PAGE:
But when the war started, this system of self-censorship broke down. Producers could no longer use past experience as a guidepost for knowing what is and is not off-limits.
High-profile projects have already fallen victim to this new reality. Long before the start of the full-scale invasion of Ukraine, producers Sarik and Gevond Andreasyan started working on an ambitious adaptation of Yevgeny Zamyatin's dystopian novel "We." The film’s premiere was postponed twice before it simply disappeared from the release schedule altogether.
This was especially surprising because the Andreasyan brothers are known throughout the industry not only for the quality of their films, but also for their unconditional loyalty to the Russian state. Sarik Andreasyan is one of the few high-profile directors to voice support for the war. Perhaps that’s why he’s trying to put as much distance as possible between himself and Ukrainian President Volodymyr Zelensky, who played the lead role in Adreasyan’s 2011 film “Office Romance: Our Time.” But even such ideological alignment with the Kremlin isn’t enough for “We” to be allowed to hit cinemas. Perhaps that was the first sign for the industry of how unpredictably the surrounding reality had changed.
Streaming platforms and TV channels started exercising greater caution than usual. During the first months of the war, clauses began to appear in the contracts of actors, directors and screenwriters which completely prohibited them from making any political statements. This largely explains the silence of a number of notable actors and directors regarding the war.
But what about those who did not remain silent? In the first days of the invasion, hundreds of Russian film celebrities spoke out against the war, with many signing anti-war letters. While these actors received no formal punishments, it remains unclear whether producers will consider them safe to hire in the future.
It is possible to adapt content to the new laws. But what about denunciations? Over the past year, several pro-war Telegram channels have denounced both public figures and ordinary people for expressing anti-war views, what they describe as “sedition" Artists now live in fear that an anonymous accusation could appear on the desk of someone with the power to cut an expensive project. These kinds of denunciations can just as easily come from someone on set of a film as they could from an anonymous online pro-war activist.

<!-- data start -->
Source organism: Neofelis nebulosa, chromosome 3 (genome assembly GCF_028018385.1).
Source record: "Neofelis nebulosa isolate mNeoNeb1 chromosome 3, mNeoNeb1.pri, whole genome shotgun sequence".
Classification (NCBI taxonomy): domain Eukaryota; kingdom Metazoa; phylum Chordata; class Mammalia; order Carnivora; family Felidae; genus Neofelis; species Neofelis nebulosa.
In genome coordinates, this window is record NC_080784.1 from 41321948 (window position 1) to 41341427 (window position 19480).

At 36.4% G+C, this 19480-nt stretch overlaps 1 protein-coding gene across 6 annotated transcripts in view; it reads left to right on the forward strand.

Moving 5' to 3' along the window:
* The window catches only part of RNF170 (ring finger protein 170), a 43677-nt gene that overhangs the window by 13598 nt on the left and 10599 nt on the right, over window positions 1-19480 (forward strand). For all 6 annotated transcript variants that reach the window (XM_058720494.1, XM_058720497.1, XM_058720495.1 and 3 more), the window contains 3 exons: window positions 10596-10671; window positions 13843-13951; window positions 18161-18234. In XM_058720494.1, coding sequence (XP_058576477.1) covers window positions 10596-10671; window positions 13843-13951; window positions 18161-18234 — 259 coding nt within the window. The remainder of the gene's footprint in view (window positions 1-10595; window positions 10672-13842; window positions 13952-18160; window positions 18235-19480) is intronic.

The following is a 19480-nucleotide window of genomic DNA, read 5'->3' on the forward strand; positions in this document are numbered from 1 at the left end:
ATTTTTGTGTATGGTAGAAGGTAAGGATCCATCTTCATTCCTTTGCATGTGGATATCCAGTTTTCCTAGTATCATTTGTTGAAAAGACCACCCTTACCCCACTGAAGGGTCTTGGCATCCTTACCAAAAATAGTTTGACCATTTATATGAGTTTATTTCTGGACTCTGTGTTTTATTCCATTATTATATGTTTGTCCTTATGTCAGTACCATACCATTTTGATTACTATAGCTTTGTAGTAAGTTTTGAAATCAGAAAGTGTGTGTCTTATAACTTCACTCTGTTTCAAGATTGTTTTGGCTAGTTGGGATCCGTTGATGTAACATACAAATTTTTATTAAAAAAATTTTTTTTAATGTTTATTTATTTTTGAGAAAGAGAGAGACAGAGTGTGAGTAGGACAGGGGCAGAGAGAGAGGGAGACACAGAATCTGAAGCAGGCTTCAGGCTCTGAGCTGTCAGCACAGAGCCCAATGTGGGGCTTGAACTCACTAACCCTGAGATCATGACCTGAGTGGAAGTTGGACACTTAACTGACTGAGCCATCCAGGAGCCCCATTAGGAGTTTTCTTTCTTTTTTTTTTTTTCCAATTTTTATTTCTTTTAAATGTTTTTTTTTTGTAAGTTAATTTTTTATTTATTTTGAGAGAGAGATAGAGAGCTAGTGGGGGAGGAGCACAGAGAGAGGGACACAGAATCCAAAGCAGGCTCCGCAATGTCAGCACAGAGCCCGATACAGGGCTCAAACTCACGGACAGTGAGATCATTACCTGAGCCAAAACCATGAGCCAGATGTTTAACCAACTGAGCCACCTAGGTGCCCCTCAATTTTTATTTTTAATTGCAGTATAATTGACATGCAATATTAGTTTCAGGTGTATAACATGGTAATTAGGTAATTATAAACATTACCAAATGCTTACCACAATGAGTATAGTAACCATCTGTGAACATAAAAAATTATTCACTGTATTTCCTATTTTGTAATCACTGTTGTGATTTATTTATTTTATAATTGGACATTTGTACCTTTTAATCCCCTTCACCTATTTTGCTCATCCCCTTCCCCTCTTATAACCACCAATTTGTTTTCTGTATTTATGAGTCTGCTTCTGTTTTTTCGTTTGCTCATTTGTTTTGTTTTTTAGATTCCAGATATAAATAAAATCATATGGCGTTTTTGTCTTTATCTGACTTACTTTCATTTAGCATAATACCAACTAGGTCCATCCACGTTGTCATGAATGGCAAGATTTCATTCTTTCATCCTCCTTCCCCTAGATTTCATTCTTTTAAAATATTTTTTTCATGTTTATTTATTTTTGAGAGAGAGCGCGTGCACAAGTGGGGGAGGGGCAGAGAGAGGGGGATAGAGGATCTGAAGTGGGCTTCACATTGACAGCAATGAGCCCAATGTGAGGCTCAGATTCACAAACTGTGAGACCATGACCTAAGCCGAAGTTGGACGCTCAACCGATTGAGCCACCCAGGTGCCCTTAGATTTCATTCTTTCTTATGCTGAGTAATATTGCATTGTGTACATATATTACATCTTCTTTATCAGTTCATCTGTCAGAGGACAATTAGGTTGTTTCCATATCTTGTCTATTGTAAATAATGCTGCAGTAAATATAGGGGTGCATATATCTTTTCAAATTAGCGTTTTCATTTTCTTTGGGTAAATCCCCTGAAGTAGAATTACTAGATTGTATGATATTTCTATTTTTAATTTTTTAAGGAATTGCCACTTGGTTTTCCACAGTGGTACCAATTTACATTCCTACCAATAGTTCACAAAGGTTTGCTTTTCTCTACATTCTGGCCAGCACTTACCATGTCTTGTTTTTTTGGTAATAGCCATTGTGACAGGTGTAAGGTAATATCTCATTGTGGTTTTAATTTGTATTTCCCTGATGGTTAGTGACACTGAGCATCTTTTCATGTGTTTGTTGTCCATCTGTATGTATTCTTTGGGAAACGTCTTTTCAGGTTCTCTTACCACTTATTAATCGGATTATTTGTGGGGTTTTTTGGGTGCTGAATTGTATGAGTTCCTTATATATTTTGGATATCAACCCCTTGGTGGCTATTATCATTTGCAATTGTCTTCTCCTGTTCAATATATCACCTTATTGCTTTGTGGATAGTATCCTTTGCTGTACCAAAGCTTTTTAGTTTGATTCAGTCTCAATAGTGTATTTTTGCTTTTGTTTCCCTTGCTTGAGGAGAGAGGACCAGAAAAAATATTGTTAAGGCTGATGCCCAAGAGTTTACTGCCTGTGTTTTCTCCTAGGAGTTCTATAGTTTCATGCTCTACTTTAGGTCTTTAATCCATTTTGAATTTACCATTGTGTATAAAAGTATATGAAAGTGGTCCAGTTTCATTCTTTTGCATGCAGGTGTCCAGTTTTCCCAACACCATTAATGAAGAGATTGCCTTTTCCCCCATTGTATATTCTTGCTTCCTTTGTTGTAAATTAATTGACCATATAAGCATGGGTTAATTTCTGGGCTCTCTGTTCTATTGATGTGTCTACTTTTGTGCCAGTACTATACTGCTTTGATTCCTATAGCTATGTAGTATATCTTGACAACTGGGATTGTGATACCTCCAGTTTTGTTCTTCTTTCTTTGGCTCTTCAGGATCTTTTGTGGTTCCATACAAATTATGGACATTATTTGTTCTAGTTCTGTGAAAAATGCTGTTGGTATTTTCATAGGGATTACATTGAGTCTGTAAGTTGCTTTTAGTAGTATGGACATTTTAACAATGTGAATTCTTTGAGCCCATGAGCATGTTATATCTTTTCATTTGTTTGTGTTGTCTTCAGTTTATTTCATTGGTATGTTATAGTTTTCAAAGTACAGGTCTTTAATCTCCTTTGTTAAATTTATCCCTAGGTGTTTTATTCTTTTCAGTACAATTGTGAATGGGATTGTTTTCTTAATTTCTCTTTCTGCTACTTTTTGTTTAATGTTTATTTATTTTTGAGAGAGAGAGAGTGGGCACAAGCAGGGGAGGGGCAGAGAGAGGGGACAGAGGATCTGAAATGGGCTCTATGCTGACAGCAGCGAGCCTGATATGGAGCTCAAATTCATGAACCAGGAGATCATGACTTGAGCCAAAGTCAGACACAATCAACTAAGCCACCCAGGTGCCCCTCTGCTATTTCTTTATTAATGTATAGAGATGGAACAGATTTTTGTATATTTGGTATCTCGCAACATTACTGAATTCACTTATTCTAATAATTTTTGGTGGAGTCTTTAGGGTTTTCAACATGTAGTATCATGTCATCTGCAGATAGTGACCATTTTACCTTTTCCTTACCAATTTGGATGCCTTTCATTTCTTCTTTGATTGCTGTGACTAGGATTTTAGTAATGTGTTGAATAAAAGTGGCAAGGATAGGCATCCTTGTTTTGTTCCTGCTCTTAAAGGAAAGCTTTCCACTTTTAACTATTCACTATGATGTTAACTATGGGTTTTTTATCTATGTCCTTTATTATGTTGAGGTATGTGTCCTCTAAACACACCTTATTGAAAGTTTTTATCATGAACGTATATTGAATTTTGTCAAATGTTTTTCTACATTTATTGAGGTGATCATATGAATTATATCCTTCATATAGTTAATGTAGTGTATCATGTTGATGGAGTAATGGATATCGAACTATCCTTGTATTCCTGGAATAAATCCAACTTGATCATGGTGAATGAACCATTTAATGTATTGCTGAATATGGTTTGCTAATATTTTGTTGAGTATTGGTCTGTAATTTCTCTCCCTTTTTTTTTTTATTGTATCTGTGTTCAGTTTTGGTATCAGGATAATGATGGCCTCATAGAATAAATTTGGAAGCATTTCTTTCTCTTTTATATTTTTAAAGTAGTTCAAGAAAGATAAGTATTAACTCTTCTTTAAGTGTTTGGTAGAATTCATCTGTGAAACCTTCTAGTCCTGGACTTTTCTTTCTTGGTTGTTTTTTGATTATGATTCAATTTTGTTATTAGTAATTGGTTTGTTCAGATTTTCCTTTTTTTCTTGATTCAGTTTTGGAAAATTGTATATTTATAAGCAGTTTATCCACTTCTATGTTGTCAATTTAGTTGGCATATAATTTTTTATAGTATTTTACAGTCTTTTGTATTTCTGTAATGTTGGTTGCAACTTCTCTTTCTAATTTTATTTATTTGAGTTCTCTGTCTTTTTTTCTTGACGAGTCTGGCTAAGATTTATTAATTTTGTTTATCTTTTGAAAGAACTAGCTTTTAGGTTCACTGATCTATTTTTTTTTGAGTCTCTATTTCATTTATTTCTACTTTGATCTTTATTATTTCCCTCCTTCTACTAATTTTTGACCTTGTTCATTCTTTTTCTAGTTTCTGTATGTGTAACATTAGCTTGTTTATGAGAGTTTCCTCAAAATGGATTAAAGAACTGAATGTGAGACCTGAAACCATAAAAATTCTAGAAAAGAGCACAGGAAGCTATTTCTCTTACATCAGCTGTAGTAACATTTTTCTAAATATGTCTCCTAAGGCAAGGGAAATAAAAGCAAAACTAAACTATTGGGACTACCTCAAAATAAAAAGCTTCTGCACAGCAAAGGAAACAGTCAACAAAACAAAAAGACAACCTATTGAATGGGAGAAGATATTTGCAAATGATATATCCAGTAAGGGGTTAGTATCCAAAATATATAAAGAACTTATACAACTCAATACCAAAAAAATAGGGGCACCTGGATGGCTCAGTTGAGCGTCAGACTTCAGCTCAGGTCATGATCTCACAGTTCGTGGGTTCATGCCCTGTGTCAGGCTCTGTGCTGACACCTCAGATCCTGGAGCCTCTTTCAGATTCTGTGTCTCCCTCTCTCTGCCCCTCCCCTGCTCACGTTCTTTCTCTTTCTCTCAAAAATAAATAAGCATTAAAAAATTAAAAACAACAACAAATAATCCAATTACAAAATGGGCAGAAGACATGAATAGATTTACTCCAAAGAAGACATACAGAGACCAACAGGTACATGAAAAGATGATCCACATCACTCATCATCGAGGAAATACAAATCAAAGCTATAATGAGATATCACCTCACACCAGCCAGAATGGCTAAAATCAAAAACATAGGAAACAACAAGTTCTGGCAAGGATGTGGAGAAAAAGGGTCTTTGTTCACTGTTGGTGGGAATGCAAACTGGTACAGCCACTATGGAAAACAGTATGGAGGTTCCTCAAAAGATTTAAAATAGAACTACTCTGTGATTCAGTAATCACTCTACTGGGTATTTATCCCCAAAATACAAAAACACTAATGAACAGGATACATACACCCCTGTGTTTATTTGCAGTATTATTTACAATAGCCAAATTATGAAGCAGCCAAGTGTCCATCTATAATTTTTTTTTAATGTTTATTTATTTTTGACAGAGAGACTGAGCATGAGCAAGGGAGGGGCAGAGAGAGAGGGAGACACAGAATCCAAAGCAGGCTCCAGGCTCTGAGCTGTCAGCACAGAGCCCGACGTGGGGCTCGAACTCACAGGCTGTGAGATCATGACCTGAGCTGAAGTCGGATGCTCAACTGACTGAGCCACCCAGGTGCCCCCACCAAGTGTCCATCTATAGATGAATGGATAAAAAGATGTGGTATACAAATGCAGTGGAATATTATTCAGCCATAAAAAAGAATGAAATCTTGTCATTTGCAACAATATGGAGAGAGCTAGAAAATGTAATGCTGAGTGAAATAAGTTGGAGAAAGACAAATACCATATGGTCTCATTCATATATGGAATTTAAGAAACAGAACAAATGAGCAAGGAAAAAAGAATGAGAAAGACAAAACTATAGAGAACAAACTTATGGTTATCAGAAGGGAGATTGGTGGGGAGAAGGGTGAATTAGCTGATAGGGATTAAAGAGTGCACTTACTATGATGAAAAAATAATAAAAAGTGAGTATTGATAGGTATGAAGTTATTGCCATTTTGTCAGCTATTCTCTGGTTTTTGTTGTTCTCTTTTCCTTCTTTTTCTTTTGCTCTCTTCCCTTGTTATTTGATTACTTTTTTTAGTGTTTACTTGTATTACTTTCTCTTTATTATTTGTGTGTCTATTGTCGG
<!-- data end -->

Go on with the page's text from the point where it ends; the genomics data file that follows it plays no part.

The number of new repressive laws — and how freely they can be interpreted — means that the only way to depict modern Russia is by avoiding anything that can be considered even remotely controversial.
Of course, this affects the quality of Russian films. Producers today often assume that a project can be stopped for any reason and at any time — which means that films should be shot, edited and released as quickly as possible. Uncertainty about the reputation of certain stars means that producers prefer to play it safe and not hire famous actors. Without famous faces on the screen, it’s harder to convince people to pay to watch.
My friend who works in the industry and remained in Moscow tells me that dozens of television series remain unreleased, wasting over a billion rubles, because of the new environment for artists. Cinema, he says, is covered in “complete and irrevocable darkness.”
While Russian movies and TV series before the war tried to at least say something about the country’s social and political affairs, doing so today carries great risks. That is not because the FSB has stepped up its censorship. Instead, the industry simply no longer understands the rules of the game.